To Be or Not to Be AI
It is important to be polite to AI? They don't have minds of their own, so why would we? Let's find out what one person thinks.
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“I fear that AI may replace humans altogether. If people design computer viruses, someone will design AI that improves and replicates itself. This will be a new form of life that outperforms humans.” — Stephen Hawking
Professor Hawking has always warned us about the implications of AI if not used responsibly. While nations, researchers, visionaries, and human activists argue on defining the boundaries of an ethical policy framework on the use and application of AI, technology out there is multiplying by many folds. Humans explore, understand, and create new machine learning techniques in a period of about months, whereas Machine Learning, on the other hand, is observing human behavioral patterns, analyzing them real-time, and evolving by itself with every iteration. Thanks to the proliferation of IoT Devices picking data from even the darkest corners of The Earth and Supercomputers processing these data at the speed of ML algorithms, both feeding a new form of life that coexist with the human race, Artificial Intelligence!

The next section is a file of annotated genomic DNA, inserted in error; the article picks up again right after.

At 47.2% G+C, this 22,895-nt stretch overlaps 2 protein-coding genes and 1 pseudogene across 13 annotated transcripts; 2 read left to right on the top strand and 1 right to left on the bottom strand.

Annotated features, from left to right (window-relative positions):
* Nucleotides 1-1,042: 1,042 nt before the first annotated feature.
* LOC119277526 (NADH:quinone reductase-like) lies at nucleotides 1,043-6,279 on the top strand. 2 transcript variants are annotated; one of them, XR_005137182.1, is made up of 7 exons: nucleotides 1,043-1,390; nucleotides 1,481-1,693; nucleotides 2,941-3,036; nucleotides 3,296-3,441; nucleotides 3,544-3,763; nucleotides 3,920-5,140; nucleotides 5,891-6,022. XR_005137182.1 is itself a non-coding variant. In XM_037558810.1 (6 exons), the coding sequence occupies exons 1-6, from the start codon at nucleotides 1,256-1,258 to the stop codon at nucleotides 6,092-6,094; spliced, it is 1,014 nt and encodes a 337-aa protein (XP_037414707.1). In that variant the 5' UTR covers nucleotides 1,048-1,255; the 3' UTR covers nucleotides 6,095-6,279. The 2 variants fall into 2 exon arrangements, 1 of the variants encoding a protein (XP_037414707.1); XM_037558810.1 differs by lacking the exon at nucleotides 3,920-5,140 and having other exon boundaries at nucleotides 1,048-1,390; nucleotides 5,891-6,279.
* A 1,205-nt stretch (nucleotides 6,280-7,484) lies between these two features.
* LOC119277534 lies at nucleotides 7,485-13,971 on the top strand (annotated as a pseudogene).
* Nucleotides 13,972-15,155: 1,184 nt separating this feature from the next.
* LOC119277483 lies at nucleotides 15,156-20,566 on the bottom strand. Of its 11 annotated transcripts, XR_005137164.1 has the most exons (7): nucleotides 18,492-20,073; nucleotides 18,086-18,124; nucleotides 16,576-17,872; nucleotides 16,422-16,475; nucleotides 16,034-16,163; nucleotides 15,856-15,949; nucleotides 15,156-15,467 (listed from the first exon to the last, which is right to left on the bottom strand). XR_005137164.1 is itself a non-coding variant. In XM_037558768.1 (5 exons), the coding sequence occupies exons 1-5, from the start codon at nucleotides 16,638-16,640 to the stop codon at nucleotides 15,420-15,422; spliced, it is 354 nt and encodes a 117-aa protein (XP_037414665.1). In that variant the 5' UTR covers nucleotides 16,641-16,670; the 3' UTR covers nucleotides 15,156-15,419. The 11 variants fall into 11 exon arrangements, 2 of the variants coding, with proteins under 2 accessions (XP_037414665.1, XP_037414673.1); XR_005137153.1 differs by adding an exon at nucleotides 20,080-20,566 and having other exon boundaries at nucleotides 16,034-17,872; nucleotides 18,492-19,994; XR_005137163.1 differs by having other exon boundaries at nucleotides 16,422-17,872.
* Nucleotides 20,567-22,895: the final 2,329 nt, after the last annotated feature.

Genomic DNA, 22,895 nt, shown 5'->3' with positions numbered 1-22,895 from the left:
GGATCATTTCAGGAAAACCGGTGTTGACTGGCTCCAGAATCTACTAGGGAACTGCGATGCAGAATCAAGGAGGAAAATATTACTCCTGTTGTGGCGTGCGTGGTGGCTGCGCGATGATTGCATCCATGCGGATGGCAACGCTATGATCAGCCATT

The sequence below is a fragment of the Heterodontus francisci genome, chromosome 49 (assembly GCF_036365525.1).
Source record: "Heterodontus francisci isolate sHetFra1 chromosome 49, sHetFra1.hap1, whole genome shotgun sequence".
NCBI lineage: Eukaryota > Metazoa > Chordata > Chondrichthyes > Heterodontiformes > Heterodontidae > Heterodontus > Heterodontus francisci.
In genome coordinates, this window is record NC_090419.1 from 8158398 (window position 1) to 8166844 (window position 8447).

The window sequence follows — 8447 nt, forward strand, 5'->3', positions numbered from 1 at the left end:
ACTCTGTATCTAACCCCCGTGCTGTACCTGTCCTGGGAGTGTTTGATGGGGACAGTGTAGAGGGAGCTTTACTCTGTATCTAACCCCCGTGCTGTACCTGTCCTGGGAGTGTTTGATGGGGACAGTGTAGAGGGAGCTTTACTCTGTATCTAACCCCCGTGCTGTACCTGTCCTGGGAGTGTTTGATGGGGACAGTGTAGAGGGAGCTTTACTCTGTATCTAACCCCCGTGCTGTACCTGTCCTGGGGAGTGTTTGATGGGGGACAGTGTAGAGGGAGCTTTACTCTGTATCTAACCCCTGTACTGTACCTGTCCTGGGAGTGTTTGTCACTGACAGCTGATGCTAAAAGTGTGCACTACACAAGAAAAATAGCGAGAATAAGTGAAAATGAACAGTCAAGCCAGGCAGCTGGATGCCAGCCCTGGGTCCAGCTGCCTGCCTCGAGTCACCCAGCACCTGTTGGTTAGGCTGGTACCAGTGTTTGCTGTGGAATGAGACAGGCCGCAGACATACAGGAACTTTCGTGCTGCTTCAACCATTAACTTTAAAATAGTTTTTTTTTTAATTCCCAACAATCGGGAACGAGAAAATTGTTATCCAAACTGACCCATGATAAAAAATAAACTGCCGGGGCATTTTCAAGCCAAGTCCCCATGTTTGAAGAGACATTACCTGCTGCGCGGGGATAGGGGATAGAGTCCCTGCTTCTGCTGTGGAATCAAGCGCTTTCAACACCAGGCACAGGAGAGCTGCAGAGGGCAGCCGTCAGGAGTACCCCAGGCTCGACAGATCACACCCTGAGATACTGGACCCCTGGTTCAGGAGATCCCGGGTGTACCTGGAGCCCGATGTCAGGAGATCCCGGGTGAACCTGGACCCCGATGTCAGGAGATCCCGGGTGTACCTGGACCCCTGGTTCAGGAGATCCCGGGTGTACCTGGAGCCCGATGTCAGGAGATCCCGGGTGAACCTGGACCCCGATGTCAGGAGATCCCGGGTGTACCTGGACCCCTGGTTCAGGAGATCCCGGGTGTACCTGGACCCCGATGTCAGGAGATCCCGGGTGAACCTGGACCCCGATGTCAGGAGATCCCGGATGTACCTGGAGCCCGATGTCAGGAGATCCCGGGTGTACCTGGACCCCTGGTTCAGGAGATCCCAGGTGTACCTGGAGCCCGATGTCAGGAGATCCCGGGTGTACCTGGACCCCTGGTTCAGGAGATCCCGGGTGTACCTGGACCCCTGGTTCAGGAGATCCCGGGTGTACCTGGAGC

Before we think further let us ask ourselves a few questions. Has AI taken over yet? If not, when would it take over? If it were to take over, who is going to be the Detective Spooner to save humans? Drawing inferences from those Sci-Fi movies, I am totally convinced that technology is going to take control on us sooner or later, but it would not kill people (or would it?)